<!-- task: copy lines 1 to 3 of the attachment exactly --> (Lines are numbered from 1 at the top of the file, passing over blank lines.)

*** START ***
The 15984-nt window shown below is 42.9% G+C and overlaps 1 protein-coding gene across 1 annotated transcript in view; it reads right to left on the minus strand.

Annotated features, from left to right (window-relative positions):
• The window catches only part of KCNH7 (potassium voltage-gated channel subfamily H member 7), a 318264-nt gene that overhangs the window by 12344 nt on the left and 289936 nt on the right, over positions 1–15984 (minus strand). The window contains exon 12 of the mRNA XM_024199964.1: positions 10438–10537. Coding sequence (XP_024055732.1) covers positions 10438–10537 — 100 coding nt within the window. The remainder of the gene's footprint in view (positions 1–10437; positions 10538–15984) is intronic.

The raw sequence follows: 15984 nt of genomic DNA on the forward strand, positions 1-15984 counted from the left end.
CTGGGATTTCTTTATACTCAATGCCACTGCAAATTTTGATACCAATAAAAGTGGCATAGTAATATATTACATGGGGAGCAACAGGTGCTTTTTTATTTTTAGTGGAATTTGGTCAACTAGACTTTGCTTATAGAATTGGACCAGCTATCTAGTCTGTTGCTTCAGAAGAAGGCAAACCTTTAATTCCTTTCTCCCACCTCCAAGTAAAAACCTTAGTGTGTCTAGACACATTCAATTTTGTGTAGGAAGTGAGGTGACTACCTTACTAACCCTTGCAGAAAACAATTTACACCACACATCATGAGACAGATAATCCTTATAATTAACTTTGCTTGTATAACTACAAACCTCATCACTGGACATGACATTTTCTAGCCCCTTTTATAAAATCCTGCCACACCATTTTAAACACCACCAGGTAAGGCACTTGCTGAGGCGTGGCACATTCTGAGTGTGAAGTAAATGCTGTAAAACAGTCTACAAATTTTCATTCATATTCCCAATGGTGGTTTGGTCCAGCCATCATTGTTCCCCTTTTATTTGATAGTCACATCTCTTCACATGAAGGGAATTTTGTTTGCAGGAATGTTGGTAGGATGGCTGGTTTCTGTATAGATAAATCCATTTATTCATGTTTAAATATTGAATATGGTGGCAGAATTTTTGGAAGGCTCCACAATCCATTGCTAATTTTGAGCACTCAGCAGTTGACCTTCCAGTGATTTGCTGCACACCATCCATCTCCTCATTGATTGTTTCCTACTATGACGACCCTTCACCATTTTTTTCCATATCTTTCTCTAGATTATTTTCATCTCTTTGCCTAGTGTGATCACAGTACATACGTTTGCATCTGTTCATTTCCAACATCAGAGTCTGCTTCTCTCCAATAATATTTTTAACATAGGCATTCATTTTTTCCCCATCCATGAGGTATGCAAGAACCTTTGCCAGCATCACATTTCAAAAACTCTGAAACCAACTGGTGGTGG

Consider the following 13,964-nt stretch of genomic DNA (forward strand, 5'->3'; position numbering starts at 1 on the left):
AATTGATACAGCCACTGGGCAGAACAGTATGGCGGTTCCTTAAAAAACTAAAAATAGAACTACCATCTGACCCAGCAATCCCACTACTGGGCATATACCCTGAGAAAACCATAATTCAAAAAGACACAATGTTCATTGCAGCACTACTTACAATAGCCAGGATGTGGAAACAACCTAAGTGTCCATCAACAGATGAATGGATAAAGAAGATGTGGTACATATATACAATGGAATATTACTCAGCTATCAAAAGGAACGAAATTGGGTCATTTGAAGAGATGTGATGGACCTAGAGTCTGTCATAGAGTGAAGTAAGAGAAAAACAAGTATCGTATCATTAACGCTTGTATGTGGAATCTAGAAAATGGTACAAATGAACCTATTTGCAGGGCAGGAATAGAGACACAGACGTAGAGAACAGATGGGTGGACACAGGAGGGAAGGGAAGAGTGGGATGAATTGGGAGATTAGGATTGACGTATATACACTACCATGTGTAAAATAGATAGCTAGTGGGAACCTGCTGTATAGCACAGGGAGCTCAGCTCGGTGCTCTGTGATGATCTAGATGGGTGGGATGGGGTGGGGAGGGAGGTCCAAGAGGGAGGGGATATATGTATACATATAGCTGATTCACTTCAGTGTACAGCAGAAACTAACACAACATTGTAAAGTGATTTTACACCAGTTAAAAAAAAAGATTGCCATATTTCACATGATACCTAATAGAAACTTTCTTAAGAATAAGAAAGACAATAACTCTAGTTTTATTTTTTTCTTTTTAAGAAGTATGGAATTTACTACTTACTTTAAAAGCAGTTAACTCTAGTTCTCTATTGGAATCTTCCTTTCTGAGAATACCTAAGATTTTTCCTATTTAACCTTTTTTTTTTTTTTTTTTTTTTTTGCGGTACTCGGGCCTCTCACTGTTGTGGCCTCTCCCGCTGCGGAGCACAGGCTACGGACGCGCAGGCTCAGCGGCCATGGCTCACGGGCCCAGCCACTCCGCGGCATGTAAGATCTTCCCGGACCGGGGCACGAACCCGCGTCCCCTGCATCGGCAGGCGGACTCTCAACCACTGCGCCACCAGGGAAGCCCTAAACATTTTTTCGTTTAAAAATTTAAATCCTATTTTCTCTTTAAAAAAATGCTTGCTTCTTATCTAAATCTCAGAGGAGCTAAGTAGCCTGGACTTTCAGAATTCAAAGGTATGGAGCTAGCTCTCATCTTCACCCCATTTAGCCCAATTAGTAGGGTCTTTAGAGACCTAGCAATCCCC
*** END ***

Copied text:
The 15984-nt window shown below is 42.9% G+C and overlaps 1 protein-coding gene across 1 annotated transcript in view; it reads right to left on the minus strand.

Annotated features, from left to right (window-relative positions):
• The window catches only part of KCNH7 (potassium voltage-gated channel subfamily H member 7), a 318264-nt gene that overhangs the window by 12344 nt on the left and 289936 nt on the right, over positions 1–15984 (minus strand). The window contains exon 12 of the mRNA XM_024199964.1: positions 10438–10537. Coding sequence (XP_024055732.1) covers positions 10438–10537 — 100 coding nt within the window. The remainder of the gene's footprint in view (positions 1–10437; positions 10538–15984) is intronic.